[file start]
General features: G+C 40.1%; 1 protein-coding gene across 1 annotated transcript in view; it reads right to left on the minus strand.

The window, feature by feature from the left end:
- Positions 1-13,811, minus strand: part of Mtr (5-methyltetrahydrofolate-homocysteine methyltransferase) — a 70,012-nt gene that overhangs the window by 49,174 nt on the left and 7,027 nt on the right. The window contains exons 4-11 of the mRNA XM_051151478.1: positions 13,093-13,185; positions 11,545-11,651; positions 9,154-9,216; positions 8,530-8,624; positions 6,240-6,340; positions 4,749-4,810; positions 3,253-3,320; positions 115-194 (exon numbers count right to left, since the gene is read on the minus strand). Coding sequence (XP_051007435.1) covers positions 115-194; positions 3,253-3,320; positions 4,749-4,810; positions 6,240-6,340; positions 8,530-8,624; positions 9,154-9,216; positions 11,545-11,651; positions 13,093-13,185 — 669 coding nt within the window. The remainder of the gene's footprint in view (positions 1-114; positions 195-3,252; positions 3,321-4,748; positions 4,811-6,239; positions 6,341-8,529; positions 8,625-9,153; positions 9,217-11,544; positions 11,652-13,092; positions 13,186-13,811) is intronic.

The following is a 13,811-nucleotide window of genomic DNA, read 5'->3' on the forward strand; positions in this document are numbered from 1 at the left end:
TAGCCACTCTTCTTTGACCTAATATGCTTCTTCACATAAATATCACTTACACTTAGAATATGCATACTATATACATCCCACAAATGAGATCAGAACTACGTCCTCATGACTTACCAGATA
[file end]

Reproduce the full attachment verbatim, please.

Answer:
General features: G+C 40.1%; 1 protein-coding gene across 1 annotated transcript in view; it reads right to left on the minus strand.

The window, feature by feature from the left end:
- Positions 1-13,811, minus strand: part of Mtr (5-methyltetrahydrofolate-homocysteine methyltransferase) — a 70,012-nt gene that overhangs the window by 49,174 nt on the left and 7,027 nt on the right. The window contains exons 4-11 of the mRNA XM_051151478.1: positions 13,093-13,185; positions 11,545-11,651; positions 9,154-9,216; positions 8,530-8,624; positions 6,240-6,340; positions 4,749-4,810; positions 3,253-3,320; positions 115-194 (exon numbers count right to left, since the gene is read on the minus strand). Coding sequence (XP_051007435.1) covers positions 115-194; positions 3,253-3,320; positions 4,749-4,810; positions 6,240-6,340; positions 8,530-8,624; positions 9,154-9,216; positions 11,545-11,651; positions 13,093-13,185 — 669 coding nt within the window. The remainder of the gene's footprint in view (positions 1-114; positions 195-3,252; positions 3,321-4,748; positions 4,811-6,239; positions 6,341-8,529; positions 8,625-9,153; positions 9,217-11,544; positions 11,652-13,092; positions 13,186-13,811) is intronic.

The following is a 13,811-nucleotide window of genomic DNA, read 5'->3' on the forward strand; positions in this document are numbered from 1 at the left end:
TAGCCACTCTTCTTTGACCTAATATGCTTCTTCACATAAATATCACTTACACTTAGAATATGCATACTATATACATCCCACAAATGAGATCAGAACTACGTCCTCATGACTTACCAGATA